Louisiana Baptist University

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Louisiana Baptist University
LBU Emblem
Type Private
Established 1973
Affiliation Baptist Bible Fellowship International
President Neal Weaver
Academic staff
44[citation needed]
Students 650 (in 2010[1])
Location Shreveport, Louisiana, USA
Website http://www.lbu.edu/
Louisiana Baptist University is located off Interstate 20 in Shreveport.

Louisiana Baptist University (LBU, originally called Baptist Christian University) is a theologically conservative Christian non-accredited university founded in 1973 and is located in Shreveport, Louisiana.

LBU has both an on-campus program and a distance education program which primarily teaches subjects pertaining to the Bible and Baptist theology. Classes are grouped in five areas: School of Biblical Studies, School of Communications (Music, Creative writing), School of Counseling, School of Christian Education, and Theological Seminary. Distance education courses are offered by mail and via web-based delivery.


In 1973, Baptist Christian University was founded by Jimmy G. Tharpe (1930-2008) as part of the Baptist Tabernacle, offering distance education for full-time ministers to complete degrees without leaving their pastorates.[2] In February 1993, the trustees restructured the school's charter and changed the name to Louisiana Baptist University. LBU states that on February 1, 1994 it became the first non-traditional post-secondary institution in the state of Louisiana to receive full licensure by the Louisiana Board of Regents.[3]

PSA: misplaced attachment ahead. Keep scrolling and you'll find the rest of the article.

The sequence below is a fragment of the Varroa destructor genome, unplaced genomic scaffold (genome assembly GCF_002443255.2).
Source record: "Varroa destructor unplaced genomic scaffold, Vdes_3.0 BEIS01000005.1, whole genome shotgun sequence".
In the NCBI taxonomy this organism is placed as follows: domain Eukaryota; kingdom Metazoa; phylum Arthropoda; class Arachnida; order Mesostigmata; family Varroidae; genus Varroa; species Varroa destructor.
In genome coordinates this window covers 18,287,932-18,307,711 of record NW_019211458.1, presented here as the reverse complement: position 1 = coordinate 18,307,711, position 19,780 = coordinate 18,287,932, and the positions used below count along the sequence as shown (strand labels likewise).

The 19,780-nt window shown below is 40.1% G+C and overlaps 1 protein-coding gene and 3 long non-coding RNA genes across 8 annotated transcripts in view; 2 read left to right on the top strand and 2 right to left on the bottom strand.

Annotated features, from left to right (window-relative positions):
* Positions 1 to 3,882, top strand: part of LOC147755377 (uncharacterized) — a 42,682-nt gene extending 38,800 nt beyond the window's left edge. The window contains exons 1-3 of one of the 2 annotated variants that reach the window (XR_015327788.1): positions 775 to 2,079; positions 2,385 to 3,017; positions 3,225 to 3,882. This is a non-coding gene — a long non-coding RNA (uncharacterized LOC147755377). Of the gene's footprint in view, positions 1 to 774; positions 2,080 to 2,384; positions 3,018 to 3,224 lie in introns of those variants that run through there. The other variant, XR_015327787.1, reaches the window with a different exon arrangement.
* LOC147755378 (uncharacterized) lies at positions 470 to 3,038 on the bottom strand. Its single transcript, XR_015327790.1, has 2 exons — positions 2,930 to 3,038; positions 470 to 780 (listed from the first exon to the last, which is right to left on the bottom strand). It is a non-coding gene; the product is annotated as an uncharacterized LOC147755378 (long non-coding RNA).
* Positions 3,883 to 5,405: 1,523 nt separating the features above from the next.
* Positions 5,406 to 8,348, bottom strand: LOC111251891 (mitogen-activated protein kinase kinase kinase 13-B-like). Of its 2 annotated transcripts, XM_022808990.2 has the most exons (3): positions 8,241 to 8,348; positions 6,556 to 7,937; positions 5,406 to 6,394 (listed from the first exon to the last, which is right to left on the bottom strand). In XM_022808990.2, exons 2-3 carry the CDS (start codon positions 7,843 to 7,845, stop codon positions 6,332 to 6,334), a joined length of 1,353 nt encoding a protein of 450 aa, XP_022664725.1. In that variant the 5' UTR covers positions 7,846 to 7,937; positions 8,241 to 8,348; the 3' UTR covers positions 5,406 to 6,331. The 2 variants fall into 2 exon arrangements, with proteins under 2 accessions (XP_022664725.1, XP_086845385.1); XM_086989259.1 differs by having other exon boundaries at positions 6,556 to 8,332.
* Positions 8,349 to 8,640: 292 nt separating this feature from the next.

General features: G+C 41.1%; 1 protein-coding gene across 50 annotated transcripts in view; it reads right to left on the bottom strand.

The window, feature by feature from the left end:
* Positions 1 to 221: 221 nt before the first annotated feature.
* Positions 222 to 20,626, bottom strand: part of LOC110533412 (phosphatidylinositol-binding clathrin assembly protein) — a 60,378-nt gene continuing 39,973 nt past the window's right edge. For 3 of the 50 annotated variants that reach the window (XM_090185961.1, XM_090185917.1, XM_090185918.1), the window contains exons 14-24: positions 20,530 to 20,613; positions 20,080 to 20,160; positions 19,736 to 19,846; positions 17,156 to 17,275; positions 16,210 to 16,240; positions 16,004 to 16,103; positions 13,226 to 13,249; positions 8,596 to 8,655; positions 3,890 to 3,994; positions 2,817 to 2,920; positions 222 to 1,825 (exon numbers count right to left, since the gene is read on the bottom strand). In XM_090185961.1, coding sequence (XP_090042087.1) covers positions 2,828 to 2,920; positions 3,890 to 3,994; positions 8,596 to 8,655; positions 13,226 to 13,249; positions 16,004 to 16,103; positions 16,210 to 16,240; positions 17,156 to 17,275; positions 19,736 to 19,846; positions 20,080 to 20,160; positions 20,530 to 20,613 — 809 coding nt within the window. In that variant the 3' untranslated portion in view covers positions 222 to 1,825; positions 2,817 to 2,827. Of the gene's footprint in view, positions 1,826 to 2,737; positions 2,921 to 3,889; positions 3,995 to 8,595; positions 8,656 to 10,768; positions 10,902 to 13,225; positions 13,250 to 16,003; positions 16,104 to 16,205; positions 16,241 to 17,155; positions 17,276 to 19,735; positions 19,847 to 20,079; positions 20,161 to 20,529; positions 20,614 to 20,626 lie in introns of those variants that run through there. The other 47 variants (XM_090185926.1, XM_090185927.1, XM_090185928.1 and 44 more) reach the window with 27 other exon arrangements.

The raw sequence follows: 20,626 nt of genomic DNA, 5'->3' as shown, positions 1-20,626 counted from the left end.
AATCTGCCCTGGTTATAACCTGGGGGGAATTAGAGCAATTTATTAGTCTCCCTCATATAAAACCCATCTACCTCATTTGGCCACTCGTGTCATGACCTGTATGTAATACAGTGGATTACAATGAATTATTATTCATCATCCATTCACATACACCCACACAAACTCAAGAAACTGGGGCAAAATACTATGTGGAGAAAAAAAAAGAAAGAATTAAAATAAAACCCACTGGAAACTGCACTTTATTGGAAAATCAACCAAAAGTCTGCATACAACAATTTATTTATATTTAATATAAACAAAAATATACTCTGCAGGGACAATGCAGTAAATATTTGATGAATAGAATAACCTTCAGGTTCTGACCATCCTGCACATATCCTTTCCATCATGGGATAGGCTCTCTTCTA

Kathleen Blanco, then governor of Louisiana, declared the month of April 2005 as "Louisiana Baptist University Month".[4]

In its beginning, LBU was housed in the Centrum Building on Hollywood Avenue. It later relocated to a 12,500-square-foot (1,160 m2) facility off Interstate 20 at 6301 Westport Avenue in the center of West Shreveport,[5] where the campus remains today.

In May 2013, the university expanded their campus with the completion of the Neal Weaver Conference Center.[6] The center is equipped with the latest audio/video equipment which enables the university to host webinars in addition to their conferences.


LBU is not accredited by any accrediting body recognized by the United States Department of Education.[7] LBU is chartered by the Louisiana State Board of Regents.[8] This charter provides that LBU may award advanced degrees in various fields for use in ministry. Because the university only grants non-secular degrees for use in various areas of ministry, it operates under religious-exempt status in Louisiana.[9]